Remember when you would get home from a day at school and then you would get onto the phone to talk to your best friend again? The long curly phone cord stretched as far as you could get it down the hallway and away from the prying ears of your parents.

These days most of us don’t even have a landline. We are mobile and can be accessed anywhere. Anytime. We think we’re wired for love through our new mobile connections but are we actually connected in?

Susan Maushart in her book “The Winter of Our Disconnect” takes her three totally wired teenagers on what she calls ‘The Experiment.’ For six months they would live a simpler life unplugged.

I can only imagine what today’s teenagers (and adults) would have done. Complete meltdown.

Fortunately though the Maushart family learnt through ‘The Experiment.’

‘At the most basic level, The Experiment forced us to notice food more – and sleep, and each other. Before, eating had been a side dish. Now it was the main course, or at least one of them.’ (Page 230 of ‘The Winter of Our Disconnect).

Throughout her book she details the newfound joys of the simple things in life. Her daughter achieved well at school and her son dusted off his saxophone and even after “The Experiment” had ended continued to play it and developed a passion for music.

I wonder how much we miss out on because technology has a strangle hold on our lives. Look around you next time you are at a restaurant. How many are taking pictures for instagram? How many are actually holding hands?  How many are phone free?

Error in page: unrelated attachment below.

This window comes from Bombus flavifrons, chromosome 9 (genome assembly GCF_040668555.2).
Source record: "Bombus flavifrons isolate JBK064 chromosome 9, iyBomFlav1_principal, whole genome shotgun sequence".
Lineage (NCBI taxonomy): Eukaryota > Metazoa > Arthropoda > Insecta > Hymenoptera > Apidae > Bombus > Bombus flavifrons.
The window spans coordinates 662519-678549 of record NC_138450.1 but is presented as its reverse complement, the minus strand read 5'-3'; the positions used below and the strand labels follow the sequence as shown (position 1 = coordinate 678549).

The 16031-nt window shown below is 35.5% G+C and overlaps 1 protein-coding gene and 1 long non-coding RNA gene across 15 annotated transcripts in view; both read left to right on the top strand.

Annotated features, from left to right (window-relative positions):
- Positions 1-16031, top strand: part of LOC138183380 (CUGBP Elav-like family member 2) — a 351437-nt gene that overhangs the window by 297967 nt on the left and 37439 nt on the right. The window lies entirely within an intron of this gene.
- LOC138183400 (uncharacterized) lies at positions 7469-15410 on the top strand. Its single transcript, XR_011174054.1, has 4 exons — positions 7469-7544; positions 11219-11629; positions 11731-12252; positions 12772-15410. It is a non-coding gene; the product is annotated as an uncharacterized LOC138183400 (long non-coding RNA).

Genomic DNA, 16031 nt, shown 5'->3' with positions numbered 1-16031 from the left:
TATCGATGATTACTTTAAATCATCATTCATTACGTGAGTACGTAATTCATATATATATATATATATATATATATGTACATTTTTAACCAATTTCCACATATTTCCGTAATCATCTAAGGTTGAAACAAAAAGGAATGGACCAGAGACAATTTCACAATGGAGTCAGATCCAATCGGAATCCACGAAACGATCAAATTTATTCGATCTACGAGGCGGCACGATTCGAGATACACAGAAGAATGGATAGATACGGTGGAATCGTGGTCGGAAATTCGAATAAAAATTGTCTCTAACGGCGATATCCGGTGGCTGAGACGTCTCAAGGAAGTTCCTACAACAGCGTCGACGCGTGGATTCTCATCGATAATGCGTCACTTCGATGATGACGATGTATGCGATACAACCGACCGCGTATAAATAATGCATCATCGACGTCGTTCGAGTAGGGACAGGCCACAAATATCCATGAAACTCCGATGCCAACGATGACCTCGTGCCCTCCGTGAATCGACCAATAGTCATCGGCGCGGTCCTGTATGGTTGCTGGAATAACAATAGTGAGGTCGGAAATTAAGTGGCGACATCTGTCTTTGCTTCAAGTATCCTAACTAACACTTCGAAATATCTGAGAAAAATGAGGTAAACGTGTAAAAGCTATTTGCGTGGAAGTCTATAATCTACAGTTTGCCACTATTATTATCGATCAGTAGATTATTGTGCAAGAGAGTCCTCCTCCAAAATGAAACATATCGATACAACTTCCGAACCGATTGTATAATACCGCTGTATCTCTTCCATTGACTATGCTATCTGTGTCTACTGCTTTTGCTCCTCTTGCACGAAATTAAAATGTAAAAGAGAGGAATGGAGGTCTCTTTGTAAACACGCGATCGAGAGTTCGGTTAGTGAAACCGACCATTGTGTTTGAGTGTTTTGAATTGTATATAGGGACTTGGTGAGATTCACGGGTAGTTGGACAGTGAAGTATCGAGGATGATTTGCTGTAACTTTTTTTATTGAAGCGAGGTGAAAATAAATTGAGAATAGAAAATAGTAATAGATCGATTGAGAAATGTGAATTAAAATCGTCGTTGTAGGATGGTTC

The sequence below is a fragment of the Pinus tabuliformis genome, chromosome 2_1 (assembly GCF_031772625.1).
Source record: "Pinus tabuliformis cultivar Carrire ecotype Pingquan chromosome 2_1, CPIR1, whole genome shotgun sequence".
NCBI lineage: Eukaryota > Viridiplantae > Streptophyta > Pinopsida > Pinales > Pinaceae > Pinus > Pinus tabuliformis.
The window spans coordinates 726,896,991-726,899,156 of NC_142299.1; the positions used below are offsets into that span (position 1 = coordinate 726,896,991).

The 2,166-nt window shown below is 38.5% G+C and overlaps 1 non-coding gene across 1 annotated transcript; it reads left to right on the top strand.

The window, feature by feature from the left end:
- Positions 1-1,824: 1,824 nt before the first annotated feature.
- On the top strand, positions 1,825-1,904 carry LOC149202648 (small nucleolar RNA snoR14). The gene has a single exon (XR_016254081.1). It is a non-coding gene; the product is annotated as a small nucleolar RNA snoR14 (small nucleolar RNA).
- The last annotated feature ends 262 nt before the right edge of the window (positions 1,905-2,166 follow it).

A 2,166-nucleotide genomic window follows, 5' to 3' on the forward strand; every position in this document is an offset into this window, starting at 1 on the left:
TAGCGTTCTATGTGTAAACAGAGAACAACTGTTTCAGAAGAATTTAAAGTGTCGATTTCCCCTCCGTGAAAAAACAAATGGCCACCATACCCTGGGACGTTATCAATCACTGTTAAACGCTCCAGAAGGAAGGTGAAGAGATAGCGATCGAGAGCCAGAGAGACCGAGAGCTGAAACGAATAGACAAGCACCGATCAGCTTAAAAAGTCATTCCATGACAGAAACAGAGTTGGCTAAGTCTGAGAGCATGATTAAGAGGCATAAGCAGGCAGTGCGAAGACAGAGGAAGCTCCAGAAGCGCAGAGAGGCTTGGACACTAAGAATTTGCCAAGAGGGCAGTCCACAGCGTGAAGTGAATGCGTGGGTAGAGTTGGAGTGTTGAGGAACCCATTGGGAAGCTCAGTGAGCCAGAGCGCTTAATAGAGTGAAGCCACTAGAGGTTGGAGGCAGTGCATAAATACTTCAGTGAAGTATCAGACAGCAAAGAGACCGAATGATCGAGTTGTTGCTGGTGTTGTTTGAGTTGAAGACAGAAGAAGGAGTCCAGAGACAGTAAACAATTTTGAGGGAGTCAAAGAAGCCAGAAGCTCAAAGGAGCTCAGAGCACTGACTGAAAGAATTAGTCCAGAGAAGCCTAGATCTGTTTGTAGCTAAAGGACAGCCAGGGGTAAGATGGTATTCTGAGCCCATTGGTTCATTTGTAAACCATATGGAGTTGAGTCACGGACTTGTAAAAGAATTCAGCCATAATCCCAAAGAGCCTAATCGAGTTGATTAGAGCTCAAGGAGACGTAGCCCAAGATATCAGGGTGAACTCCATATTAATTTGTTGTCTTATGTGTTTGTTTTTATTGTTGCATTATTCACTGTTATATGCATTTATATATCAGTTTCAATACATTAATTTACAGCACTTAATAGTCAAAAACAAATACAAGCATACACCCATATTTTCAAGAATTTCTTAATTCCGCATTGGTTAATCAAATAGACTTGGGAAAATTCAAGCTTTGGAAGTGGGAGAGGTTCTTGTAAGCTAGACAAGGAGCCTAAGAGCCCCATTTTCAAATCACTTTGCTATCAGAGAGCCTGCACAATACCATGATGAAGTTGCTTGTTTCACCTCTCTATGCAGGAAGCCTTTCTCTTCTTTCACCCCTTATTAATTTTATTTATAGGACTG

It’s important that we detox from technology from time to time. Set boundaries on how long you’ll be on the computer. Maybe, you could even leave your phones at home. My husband and I did this when we went to Italy for three weeks and even though it would have been super handy when he got on the train and I missed it, we managed to work it all out.


Being connected also means to understand that our spirit and our bodies are indeed connected. It’s important to start being intuitive. Listen to our bodies. What does it have to say for you?

After a year and a bit of struggling with ‘infertility’ (and I use this term loosely), and feeling like the whole process of seeing a specialist was way too clinical for my liking, I decided to take a step back from the whole process. You see I do things as naturally as I can. Natural body products, try to eat well, incorporate relaxation and so on. It didn’t make sense to me that I hadn’t even tried the natural fertility route.

One of the issues when it came to my infertility was amenorrhea. In other words they just weren’t showing up. According to Elle Griffin in her article “Why won’t my period come back? I’m so healthy” people with Amenhorrea have restricted their mindset.  As I looked over the list which entailed: perfectionism, control, self pressure and harsh inner critic, I realised that there was no way my body could ovulate properly under those conditions. I needed to start looking after my precious endocrine system.

After going to a natural health clinic and seeing a Naturopath I’ve been able to get my periods five months in a row. That’s never happened before! That’s what being connected is all about, listening to your spiritual, emotional and physical health. I’ve never been so excited before to get a period!  I’ve also just found out I have the mutated gene MTHFR a1298c Homozygous.  I’ll go into this further in another post but basically both of my parents have a defective gene which means folate vitamins don’t break down in our bodies properly. Hence, the struggle with infertility.  Thank goodness I connected to my body and asked questions because now I can pass this information on to others in my family.  Being connected also means being empowered.